Glencore: Commodities trading robust

2012-05-09 11:45

London - Glencore said trading, which spans oil, grains and metals, was robust in the first quarter while mining projects it hopes will drive production growth were on schedule despite power outages, rain and equipment glitches.

The world's largest diversified commodities trader gave no update on its $35bn takeover of miner Xstrata, which is in the final stages. But it did confirm plans for at least $500m of synergies.

Glencore said on Wednesday that its trading division, which accounted for more than a third of operating profit last year, saw improved fundamentals in the oil market, grains, oilseeds and healthy premia for its core metals in the first quarter.

The division was also recovering from its cotton market hit last year, when the trader saw heavy losses from the combination of a roller coaster market and fixed-price contracts. Its restructured operations there delivered “modest profitability” despite volatility, Glencore said.

The company is due to hold its first annual shareholder meeting since its stock market listing later on Wednesday.

The strong trading signals helped Glencore’s shares rise over 2%, outperforming a 0.3% gain in the broader mining sector, despite production results that were weaker than some analysts had expected in key segments like copper.

Gold, nickel and zinc dipped, while copper output was hit by a mill failure and power cuts in Congo and the temporary closure of a treatment plant in Zambia over what local authorities said were pollution violations.

"Glencore has traded well across all segments of its business in 2012," the trader said, without giving any figures.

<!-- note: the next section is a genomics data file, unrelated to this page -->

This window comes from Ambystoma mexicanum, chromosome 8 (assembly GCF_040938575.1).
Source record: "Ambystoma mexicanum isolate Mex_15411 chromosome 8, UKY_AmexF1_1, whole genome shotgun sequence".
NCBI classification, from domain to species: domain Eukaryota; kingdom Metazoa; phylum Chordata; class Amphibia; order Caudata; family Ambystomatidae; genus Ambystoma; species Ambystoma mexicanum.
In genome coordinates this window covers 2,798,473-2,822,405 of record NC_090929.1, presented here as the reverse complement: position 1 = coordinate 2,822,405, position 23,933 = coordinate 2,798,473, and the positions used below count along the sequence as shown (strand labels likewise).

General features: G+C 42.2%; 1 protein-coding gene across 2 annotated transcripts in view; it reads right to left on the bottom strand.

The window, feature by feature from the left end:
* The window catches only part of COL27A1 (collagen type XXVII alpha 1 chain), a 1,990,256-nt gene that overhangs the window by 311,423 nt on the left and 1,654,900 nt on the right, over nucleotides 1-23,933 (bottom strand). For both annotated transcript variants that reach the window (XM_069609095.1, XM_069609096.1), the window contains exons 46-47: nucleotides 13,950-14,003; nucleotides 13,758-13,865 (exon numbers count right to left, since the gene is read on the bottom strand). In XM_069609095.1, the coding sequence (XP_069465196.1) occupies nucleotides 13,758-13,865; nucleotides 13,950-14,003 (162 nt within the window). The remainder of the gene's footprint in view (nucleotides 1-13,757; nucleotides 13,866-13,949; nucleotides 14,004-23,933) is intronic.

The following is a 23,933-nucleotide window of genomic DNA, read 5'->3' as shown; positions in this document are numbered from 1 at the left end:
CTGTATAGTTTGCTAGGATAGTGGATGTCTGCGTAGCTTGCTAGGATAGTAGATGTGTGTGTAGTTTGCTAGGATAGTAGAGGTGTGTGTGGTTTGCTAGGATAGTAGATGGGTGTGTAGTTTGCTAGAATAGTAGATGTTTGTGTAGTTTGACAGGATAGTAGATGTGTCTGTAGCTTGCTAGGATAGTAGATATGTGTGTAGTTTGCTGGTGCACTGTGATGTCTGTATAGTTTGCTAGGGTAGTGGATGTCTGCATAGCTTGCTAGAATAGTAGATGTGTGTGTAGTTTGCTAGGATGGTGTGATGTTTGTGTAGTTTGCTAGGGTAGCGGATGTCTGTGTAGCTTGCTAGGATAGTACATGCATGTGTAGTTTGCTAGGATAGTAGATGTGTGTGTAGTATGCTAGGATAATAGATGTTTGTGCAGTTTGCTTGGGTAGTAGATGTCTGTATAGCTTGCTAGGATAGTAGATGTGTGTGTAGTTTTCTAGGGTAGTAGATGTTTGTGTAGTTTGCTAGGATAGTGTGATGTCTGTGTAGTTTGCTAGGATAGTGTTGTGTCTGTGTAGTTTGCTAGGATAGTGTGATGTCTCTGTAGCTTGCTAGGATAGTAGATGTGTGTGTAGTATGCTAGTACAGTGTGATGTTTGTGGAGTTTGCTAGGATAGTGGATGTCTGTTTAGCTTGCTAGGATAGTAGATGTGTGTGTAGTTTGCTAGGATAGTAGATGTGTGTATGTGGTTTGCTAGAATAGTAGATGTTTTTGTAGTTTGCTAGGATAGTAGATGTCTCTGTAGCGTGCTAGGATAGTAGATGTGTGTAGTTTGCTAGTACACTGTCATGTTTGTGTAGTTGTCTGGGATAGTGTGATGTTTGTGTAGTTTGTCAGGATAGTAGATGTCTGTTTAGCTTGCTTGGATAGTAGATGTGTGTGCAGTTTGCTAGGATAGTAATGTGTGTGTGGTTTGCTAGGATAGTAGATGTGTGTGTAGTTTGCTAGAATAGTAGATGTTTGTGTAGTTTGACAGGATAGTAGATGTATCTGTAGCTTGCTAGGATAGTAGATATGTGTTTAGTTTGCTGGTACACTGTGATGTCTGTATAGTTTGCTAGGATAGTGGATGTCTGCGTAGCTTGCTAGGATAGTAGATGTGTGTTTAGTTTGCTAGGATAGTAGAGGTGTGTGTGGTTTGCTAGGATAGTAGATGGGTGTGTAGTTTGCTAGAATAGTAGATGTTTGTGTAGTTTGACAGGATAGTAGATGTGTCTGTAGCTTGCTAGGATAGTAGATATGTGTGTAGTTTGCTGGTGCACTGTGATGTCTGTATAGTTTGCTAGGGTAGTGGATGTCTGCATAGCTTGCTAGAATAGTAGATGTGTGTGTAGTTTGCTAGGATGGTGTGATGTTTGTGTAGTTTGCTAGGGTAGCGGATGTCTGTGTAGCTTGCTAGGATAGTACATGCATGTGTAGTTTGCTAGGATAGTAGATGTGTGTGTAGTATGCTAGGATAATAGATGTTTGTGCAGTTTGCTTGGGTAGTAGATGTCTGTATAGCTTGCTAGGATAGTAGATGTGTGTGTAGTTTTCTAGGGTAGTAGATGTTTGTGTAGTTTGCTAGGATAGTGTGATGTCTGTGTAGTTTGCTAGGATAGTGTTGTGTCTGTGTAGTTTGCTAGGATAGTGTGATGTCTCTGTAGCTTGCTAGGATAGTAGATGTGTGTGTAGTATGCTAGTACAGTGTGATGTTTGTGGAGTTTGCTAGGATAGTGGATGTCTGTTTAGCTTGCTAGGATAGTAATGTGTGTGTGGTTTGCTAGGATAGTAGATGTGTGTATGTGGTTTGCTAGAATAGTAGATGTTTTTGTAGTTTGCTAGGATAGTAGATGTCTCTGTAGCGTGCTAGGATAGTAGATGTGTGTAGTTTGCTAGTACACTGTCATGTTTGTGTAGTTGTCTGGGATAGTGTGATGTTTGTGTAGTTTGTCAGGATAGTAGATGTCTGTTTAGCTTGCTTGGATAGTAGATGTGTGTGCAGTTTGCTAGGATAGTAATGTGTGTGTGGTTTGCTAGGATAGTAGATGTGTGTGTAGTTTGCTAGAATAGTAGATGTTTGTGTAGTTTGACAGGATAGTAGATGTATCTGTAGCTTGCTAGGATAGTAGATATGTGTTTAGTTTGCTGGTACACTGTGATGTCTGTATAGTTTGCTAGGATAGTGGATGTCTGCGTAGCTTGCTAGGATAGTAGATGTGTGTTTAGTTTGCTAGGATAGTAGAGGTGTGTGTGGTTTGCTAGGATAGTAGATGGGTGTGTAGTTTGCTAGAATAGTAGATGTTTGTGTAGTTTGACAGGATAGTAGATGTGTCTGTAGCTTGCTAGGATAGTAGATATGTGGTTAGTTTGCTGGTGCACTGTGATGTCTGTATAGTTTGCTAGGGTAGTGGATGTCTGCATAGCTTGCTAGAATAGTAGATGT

Demand from China, the world’s largest consumer of commodities, continues to be healthy, Glencore said.

"It remains our view that available global inventories are generally low, both on exchanges and within supply chains."

Congo hit

Copper production from its own sources rose to 84,500 tonnes from 76,100 tonnes a year earlier, but that was dented by an increase of just 2% from its Katanga growth project in the Democratic Republic of Congo, hit by a mill failure and power outages, a major concern for producers in the central African country. Total copper production was 126,900 tonnes.

"The headline is likely to be a weak first quarter at Katanga...50% below our run rate due to a mill failure," Liberum analysts said in a morning note. "We had expected execution risk at Glencore’s Central African copper... this slow start to the year is likely to present downside risk to our 616,000 tonne full-year estimate."

Glencore's operations in Congo, one of its most promising but also most controversial jurisdictions, were under scrutiny on Wednesday after anti-corruption group Global Witness called for greater clarity on its deals there.

Copper production was also hit by a 7% drop in metal from its own sources coming out of its Mopani operation in Zambia, due to a temporary suspension of a treatment plant.

Gold production from its Kazzinc operations in Kazakhstan rose 24% as recovery rates increased. Glencore confirmed it is expecting to complete a deal to increase its stake in the asset to 93% from 50.7% in the third quarter.

Production of its own coal from its Prodeco operation in Colombia rose 10% to 4.2 million tonnes in the quarter, despite difficult weather and heavy winds that hit the port and sales volumes. Expansion plans are on schedule, Glencore said.

In oil, where Glencore has recently emerged as a producer, the company said current production at its Aseng field in Equatorial Guinea was at the planned rate of 60,000 barrels per day while the Alen field was on budget and schedule for first production in 2013.